Question Of The Week: Can You Imagine A World Without Music Genres?
This isn’t a K-pop translation. It’s not even specifically K-pop. But I do feel it is incredibly relevant, especially given the number of times I’ve seen arguments between K-pop fans who view “pop” as a genre versus those who view it as a measurement of a musician’s, well… popularity.
I think one reason why so many K-pop fans are particularly concerned with this issue is because so many of our conversations with non-fans go a little something like this:
“What kind of music do you like?”
“Uh, I actually really like K-pop.”
“Oh, you mean like Psy!”
“Well, yeah, maybe, but I like a lot of different K-pop groups.”
“Oh wait, I know, I know! GIRLS’ GENERATION!!!”
The Korean music industry is so small compared to its Western counterpart and yet so many people with limited exposure to it feel comfortable making sweeping assumptions. This is something many K-pop fans struggle with when trying to explain their interest in Korean music to non-fans.
And yet, the K-pop industry isn’t too different from that of the West. Take a look at the top 40 chart; many artists incorporate different genres like rock, hip hop, country, rap, or even musical (Idina Menzel is justifiably rocking the charts with “Let it Go”). There are also groups that blur these genre distinctions, as the NPR article discusses. But still, all these styles of music fall as easily under the banner of “pop” as more squarely pop acts like Lady Gaga and Justin Timberlake.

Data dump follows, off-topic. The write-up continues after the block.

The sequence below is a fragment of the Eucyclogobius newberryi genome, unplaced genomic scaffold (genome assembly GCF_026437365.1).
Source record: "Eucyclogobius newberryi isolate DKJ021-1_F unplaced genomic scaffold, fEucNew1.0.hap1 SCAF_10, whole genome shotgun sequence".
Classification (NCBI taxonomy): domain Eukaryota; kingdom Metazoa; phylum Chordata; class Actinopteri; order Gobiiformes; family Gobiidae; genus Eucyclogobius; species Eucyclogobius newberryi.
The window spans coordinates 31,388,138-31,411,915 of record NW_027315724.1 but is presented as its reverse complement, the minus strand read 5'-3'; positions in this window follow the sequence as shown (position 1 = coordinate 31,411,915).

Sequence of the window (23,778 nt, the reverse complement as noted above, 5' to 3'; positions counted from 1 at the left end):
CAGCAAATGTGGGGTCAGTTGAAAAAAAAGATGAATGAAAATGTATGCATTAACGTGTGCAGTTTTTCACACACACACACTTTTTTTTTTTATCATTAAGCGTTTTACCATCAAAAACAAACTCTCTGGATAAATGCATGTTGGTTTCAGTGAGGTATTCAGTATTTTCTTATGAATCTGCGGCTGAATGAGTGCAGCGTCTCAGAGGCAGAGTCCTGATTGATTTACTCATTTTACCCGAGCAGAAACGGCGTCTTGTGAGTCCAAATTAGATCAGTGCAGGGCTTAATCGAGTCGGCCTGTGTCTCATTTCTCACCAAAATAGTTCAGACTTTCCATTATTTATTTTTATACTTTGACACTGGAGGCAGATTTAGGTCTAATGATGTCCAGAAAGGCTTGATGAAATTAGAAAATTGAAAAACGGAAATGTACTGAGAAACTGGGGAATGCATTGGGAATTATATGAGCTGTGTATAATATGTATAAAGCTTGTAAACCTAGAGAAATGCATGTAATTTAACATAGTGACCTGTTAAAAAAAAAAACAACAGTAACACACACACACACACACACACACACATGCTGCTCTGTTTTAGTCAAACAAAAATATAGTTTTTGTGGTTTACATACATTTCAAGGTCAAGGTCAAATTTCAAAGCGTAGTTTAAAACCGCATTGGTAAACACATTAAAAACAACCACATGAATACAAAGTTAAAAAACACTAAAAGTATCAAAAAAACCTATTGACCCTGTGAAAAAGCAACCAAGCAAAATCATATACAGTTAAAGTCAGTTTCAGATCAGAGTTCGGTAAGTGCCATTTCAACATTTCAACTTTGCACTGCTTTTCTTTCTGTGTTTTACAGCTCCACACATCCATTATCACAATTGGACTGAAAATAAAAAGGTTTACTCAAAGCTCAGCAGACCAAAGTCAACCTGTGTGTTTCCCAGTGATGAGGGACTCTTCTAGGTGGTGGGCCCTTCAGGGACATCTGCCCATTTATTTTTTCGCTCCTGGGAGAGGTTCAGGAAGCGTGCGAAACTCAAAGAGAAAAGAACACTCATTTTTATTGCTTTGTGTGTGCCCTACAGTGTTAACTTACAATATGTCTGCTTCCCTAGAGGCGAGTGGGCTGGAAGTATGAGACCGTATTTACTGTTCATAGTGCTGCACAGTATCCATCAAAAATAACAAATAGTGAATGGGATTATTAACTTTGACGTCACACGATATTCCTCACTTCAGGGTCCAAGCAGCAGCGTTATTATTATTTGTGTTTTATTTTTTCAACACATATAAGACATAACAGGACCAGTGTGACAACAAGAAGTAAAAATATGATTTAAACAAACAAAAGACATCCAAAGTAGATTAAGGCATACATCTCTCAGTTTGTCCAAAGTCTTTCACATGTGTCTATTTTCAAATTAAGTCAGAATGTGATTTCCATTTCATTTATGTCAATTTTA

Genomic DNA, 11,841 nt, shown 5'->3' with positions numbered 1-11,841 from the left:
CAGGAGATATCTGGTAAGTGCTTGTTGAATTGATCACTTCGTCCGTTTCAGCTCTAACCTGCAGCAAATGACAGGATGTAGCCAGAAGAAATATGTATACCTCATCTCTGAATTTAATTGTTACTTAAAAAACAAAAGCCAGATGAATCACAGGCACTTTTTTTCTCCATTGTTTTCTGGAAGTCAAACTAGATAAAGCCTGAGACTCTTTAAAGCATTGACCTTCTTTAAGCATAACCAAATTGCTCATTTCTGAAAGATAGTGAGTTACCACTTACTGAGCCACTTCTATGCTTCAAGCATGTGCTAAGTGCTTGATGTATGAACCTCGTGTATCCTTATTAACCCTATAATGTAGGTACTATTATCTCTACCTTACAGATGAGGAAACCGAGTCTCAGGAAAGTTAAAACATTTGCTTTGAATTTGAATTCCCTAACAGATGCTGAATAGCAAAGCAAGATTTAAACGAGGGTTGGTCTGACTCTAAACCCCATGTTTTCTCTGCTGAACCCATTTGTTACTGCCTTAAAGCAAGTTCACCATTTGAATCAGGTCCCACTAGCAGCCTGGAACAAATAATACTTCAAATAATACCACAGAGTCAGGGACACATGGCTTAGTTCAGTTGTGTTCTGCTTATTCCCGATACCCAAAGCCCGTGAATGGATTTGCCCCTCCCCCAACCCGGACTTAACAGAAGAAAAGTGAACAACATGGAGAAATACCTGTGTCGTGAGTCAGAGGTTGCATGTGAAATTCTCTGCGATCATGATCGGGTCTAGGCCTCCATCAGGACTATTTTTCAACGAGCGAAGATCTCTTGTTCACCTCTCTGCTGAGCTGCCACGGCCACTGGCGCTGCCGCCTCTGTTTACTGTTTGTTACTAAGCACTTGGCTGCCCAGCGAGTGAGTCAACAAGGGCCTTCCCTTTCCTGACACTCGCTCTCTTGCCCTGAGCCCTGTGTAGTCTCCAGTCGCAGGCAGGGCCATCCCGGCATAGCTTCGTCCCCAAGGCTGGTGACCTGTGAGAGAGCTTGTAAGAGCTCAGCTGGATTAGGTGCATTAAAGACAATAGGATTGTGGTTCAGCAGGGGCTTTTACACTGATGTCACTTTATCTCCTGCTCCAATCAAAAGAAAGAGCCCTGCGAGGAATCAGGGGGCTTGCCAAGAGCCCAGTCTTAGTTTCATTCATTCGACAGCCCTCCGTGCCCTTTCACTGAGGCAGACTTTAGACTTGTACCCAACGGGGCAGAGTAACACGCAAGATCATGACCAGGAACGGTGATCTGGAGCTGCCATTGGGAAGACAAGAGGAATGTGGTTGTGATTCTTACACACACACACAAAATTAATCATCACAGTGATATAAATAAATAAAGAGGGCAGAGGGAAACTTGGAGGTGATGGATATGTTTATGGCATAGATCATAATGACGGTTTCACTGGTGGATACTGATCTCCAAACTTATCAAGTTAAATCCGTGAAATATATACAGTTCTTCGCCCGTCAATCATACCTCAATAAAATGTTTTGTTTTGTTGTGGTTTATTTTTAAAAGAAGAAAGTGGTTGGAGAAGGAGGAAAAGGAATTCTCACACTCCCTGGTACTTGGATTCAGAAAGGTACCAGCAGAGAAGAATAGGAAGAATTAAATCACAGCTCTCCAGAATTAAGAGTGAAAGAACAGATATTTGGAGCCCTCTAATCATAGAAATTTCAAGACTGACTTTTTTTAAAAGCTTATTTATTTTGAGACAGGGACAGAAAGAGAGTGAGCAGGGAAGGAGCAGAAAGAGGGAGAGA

Because typical K-pop groups tend to be highly exaggerated and dramatic, many Korean music fans often want to draw a line of distinction between stereotypical K-pop and other Korean music genres like K-rap, K-rock, K-ballad, etc. But various genres aren’t necessarily mutually exclusive with pop, and genre-bender artists like Zion.T don’t seem particularly inclined to play by the rules. In fact, K-pop is well-known for its extensive use of genres in creating catchy singles, with little regard for a genre’s authenticity; “whatever sells” seems to be the motto amongst K-pop songwriters.
Moreover, some fans, particularly those overseas, want to call certain artists “indie” without understanding or acknowledging the popularity of those artists among their target audience: Koreans. Speaking as a flagrant offender, some people choose to ignore reality in their race to become hipsters. Case in point: practically nobody in the West knows who Crying Nut are (except maybe CNBlue fans), but every single ajummah and her dog has sung “말 달리자” at the noraebang…
Basically, my point is that many fans find using the term “K-pop” to define their interest tends to be a particularly frustrating experience because K-pop extends so much further than the standard pop genre. For introductory discussions, genre works as a simplistic way to quickly convey a general idea, but typically people’s interests are much more complex… yet nobody wants to hear a five hour lecture on the inner workings of the K-pop industry on the first date.